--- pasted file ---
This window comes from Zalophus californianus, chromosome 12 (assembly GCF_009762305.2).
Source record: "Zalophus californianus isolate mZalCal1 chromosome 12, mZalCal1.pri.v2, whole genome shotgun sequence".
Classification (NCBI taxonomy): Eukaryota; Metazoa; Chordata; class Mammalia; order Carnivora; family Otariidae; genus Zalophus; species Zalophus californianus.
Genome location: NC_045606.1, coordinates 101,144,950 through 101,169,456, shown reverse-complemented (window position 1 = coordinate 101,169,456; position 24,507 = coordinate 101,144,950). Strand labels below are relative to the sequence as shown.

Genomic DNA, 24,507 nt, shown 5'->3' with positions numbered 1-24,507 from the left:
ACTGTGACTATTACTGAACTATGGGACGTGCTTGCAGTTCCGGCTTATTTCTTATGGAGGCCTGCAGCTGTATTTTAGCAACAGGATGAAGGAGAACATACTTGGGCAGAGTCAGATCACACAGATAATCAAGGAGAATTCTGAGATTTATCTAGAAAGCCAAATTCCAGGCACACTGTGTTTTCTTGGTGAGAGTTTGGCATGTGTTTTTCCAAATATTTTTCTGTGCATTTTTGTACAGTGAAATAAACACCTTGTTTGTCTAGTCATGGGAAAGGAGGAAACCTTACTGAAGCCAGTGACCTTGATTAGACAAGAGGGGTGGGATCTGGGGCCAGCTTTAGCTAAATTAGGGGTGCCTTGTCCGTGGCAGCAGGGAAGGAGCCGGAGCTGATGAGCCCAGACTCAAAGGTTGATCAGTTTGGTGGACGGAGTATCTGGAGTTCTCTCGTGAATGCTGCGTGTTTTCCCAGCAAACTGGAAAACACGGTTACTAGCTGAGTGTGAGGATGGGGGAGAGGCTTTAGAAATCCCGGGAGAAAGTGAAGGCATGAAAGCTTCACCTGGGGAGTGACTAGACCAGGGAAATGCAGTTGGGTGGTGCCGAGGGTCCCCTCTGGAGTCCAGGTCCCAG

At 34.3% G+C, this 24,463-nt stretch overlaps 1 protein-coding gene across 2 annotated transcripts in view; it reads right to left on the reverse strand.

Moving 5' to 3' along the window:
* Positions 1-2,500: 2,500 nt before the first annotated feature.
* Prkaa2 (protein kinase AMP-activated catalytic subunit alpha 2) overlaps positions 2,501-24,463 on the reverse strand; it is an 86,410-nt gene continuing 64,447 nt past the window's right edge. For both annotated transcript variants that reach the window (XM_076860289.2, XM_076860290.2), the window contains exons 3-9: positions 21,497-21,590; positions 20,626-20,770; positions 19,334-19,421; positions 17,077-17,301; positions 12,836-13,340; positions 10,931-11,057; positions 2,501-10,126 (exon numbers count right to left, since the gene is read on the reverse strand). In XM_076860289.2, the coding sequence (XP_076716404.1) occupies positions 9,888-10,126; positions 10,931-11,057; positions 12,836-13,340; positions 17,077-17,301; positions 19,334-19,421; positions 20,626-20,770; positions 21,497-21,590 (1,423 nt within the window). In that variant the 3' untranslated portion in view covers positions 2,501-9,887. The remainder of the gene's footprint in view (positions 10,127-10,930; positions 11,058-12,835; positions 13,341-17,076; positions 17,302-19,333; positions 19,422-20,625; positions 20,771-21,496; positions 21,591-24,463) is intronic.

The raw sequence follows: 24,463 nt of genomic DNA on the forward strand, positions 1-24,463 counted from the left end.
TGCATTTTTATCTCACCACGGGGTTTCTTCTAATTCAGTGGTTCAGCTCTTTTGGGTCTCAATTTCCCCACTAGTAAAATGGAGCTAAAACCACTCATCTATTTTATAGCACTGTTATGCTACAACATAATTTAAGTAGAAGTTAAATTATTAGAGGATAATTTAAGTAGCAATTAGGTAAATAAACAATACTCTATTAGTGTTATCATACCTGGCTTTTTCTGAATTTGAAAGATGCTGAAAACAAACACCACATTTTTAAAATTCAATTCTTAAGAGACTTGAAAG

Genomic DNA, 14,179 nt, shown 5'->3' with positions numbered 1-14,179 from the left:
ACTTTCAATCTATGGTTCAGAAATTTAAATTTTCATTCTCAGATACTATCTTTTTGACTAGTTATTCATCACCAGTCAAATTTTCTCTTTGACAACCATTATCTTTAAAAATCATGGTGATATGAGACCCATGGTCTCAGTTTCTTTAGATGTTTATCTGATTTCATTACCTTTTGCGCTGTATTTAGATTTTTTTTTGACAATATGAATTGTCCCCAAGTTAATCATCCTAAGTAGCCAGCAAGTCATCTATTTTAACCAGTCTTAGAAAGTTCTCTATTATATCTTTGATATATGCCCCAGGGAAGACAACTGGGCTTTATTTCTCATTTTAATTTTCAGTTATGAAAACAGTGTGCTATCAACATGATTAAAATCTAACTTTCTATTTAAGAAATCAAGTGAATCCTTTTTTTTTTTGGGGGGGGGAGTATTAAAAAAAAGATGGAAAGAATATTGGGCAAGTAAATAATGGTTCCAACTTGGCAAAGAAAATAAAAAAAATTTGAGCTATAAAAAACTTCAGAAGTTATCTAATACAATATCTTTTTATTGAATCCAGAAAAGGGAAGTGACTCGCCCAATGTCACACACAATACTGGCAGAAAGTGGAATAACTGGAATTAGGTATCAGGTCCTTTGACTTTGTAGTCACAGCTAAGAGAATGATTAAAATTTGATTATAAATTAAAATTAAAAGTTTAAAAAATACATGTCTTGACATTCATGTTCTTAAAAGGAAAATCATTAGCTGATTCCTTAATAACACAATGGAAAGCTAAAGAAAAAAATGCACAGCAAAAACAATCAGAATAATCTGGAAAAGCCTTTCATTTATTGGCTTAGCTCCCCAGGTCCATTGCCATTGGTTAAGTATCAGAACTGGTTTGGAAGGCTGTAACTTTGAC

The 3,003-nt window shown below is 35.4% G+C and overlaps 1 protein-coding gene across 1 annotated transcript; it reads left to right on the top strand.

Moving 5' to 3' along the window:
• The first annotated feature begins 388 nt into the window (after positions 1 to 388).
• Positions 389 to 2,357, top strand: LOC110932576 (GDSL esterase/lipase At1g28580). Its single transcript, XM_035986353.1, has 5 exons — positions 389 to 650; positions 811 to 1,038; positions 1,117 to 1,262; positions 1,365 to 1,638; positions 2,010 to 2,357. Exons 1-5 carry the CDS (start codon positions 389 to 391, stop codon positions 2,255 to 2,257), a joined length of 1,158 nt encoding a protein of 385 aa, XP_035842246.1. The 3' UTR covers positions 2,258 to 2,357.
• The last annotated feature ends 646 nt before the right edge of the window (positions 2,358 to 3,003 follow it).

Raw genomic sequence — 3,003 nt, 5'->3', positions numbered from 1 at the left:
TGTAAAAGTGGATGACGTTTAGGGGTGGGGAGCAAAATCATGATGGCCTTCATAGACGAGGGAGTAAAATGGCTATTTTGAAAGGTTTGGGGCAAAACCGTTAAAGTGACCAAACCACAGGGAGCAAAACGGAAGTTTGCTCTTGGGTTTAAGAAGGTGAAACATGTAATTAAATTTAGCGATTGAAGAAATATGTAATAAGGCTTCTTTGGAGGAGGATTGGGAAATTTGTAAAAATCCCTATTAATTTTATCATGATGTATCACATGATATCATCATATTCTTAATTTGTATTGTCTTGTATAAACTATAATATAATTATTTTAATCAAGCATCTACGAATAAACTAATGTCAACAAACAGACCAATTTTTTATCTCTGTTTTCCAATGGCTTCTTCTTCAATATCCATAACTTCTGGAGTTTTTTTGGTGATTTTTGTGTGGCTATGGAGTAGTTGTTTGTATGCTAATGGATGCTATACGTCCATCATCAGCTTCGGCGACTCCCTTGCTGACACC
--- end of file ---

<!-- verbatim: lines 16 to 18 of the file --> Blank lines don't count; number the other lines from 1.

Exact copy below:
Moving 5' to 3' along the window:
• The first annotated feature begins 388 nt into the window (after positions 1 to 388).
• Positions 389 to 2,357, top strand: LOC110932576 (GDSL esterase/lipase At1g28580). Its single transcript, XM_035986353.1, has 5 exons — positions 389 to 650; positions 811 to 1,038; positions 1,117 to 1,262; positions 1,365 to 1,638; positions 2,010 to 2,357. Exons 1-5 carry the CDS (start codon positions 389 to 391, stop codon positions 2,255 to 2,257), a joined length of 1,158 nt encoding a protein of 385 aa, XP_035842246.1. The 3' UTR covers positions 2,258 to 2,357.